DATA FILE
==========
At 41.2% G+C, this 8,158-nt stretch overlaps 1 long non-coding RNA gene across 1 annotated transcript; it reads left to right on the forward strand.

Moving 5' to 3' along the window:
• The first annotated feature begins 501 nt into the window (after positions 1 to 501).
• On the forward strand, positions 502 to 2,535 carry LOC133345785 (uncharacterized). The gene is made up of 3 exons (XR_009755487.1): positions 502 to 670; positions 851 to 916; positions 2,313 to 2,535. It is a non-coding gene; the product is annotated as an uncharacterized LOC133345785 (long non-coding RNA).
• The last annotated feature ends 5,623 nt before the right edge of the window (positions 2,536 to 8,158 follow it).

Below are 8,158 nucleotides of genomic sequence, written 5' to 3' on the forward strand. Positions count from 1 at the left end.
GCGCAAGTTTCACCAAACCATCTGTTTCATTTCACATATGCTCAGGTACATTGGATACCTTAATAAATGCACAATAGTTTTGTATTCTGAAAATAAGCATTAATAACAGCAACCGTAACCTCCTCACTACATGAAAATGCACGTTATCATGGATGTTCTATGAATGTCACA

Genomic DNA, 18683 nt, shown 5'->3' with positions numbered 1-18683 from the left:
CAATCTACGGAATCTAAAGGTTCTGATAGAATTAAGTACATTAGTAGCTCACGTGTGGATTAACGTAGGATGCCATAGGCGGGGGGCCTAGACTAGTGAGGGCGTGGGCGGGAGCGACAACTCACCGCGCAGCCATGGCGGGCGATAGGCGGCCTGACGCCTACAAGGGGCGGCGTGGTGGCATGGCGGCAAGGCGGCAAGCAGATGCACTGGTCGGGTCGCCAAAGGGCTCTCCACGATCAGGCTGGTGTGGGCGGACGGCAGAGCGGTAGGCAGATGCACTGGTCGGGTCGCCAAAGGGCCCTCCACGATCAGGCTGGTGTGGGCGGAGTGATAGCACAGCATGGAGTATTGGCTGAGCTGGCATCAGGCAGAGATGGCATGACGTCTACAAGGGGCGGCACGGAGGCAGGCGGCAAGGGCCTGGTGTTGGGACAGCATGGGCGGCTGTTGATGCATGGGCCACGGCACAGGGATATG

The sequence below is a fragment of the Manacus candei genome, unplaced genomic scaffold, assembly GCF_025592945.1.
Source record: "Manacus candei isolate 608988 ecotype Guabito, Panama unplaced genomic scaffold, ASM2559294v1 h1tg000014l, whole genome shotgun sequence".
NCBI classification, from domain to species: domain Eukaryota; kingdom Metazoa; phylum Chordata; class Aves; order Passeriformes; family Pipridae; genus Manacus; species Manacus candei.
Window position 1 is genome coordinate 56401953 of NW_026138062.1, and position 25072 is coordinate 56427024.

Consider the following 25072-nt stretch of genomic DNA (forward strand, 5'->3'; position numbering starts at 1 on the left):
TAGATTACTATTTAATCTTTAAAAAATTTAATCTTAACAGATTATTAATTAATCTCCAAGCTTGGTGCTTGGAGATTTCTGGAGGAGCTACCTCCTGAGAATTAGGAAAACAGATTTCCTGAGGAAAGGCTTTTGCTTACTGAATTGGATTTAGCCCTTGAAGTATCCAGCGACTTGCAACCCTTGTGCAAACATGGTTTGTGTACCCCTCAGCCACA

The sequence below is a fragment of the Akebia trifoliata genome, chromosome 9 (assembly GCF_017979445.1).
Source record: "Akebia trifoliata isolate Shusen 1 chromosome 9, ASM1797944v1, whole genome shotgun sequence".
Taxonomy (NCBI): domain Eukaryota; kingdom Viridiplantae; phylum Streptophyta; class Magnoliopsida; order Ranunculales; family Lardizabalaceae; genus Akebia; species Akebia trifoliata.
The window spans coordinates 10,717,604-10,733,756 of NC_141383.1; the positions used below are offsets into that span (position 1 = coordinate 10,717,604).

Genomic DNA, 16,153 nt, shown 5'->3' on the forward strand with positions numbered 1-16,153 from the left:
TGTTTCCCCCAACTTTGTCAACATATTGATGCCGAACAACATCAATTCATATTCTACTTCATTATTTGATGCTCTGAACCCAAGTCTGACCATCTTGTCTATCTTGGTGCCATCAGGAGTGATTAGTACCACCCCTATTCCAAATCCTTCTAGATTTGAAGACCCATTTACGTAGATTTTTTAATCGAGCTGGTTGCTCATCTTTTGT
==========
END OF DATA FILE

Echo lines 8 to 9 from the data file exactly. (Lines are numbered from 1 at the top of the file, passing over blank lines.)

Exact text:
Genomic DNA, 18683 nt, shown 5'->3' with positions numbered 1-18683 from the left:
CAATCTACGGAATCTAAAGGTTCTGATAGAATTAAGTACATTAGTAGCTCACGTGTGGATTAACGTAGGATGCCATAGGCGGGGGGCCTAGACTAGTGAGGGCGTGGGCGGGAGCGACAACTCACCGCGCAGCCATGGCGGGCGATAGGCGGCCTGACGCCTACAAGGGGCGGCGTGGTGGCATGGCGGCAAGGCGGCAAGCAGATGCACTGGTCGGGTCGCCAAAGGGCTCTCCACGATCAGGCTGGTGTGGGCGGACGGCAGAGCGGTAGGCAGATGCACTGGTCGGGTCGCCAAAGGGCCCTCCACGATCAGGCTGGTGTGGGCGGAGTGATAGCACAGCATGGAGTATTGGCTGAGCTGGCATCAGGCAGAGATGGCATGACGTCTACAAGGGGCGGCACGGAGGCAGGCGGCAAGGGCCTGGTGTTGGGACAGCATGGGCGGCTGTTGATGCATGGGCCACGGCACAGGGATATG